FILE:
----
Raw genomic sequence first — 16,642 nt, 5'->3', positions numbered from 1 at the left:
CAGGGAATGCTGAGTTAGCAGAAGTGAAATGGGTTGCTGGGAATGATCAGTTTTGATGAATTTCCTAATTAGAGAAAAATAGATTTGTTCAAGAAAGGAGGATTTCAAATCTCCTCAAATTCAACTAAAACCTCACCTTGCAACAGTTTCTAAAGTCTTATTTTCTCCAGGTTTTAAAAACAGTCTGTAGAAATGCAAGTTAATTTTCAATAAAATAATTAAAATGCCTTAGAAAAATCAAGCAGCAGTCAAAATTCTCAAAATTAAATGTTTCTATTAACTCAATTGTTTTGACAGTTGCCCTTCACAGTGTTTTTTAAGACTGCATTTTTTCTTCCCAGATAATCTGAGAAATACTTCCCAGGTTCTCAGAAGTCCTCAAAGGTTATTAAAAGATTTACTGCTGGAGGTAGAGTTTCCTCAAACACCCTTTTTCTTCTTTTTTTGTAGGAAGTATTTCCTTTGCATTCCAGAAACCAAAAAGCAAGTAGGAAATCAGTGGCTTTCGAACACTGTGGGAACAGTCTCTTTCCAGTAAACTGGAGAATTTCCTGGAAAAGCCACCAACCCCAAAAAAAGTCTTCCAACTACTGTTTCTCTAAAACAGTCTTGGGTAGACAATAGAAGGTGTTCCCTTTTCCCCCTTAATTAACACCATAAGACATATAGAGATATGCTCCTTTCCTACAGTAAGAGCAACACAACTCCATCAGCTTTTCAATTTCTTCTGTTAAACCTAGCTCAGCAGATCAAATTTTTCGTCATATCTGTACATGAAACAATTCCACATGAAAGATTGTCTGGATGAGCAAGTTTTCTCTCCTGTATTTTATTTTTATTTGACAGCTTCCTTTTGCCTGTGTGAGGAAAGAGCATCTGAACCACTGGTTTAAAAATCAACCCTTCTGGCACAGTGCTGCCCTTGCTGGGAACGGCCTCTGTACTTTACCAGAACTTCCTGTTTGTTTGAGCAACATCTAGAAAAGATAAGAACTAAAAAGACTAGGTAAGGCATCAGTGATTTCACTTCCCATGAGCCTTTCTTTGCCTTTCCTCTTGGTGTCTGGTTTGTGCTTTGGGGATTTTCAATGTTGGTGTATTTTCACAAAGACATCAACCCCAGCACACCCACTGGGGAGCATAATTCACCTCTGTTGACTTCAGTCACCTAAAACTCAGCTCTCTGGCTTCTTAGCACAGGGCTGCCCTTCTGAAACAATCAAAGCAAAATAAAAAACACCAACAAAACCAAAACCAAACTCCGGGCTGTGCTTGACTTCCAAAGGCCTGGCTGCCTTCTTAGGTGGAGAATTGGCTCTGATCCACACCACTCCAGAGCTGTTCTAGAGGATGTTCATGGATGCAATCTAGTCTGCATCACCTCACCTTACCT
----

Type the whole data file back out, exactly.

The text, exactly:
Raw genomic sequence first — 16,642 nt, 5'->3', positions numbered from 1 at the left:
CAGGGAATGCTGAGTTAGCAGAAGTGAAATGGGTTGCTGGGAATGATCAGTTTTGATGAATTTCCTAATTAGAGAAAAATAGATTTGTTCAAGAAAGGAGGATTTCAAATCTCCTCAAATTCAACTAAAACCTCACCTTGCAACAGTTTCTAAAGTCTTATTTTCTCCAGGTTTTAAAAACAGTCTGTAGAAATGCAAGTTAATTTTCAATAAAATAATTAAAATGCCTTAGAAAAATCAAGCAGCAGTCAAAATTCTCAAAATTAAATGTTTCTATTAACTCAATTGTTTTGACAGTTGCCCTTCACAGTGTTTTTTAAGACTGCATTTTTTCTTCCCAGATAATCTGAGAAATACTTCCCAGGTTCTCAGAAGTCCTCAAAGGTTATTAAAAGATTTACTGCTGGAGGTAGAGTTTCCTCAAACACCCTTTTTCTTCTTTTTTTGTAGGAAGTATTTCCTTTGCATTCCAGAAACCAAAAAGCAAGTAGGAAATCAGTGGCTTTCGAACACTGTGGGAACAGTCTCTTTCCAGTAAACTGGAGAATTTCCTGGAAAAGCCACCAACCCCAAAAAAAGTCTTCCAACTACTGTTTCTCTAAAACAGTCTTGGGTAGACAATAGAAGGTGTTCCCTTTTCCCCCTTAATTAACACCATAAGACATATAGAGATATGCTCCTTTCCTACAGTAAGAGCAACACAACTCCATCAGCTTTTCAATTTCTTCTGTTAAACCTAGCTCAGCAGATCAAATTTTTCGTCATATCTGTACATGAAACAATTCCACATGAAAGATTGTCTGGATGAGCAAGTTTTCTCTCCTGTATTTTATTTTTATTTGACAGCTTCCTTTTGCCTGTGTGAGGAAAGAGCATCTGAACCACTGGTTTAAAAATCAACCCTTCTGGCACAGTGCTGCCCTTGCTGGGAACGGCCTCTGTACTTTACCAGAACTTCCTGTTTGTTTGAGCAACATCTAGAAAAGATAAGAACTAAAAAGACTAGGTAAGGCATCAGTGATTTCACTTCCCATGAGCCTTTCTTTGCCTTTCCTCTTGGTGTCTGGTTTGTGCTTTGGGGATTTTCAATGTTGGTGTATTTTCACAAAGACATCAACCCCAGCACACCCACTGGGGAGCATAATTCACCTCTGTTGACTTCAGTCACCTAAAACTCAGCTCTCTGGCTTCTTAGCACAGGGCTGCCCTTCTGAAACAATCAAAGCAAAATAAAAAACACCAACAAAACCAAAACCAAACTCCGGGCTGTGCTTGACTTCCAAAGGCCTGGCTGCCTTCTTAGGTGGAGAATTGGCTCTGATCCACACCACTCCAGAGCTGTTCTAGAGGATGTTCATGGATGCAATCTAGTCTGCATCACCTCACCTTACCT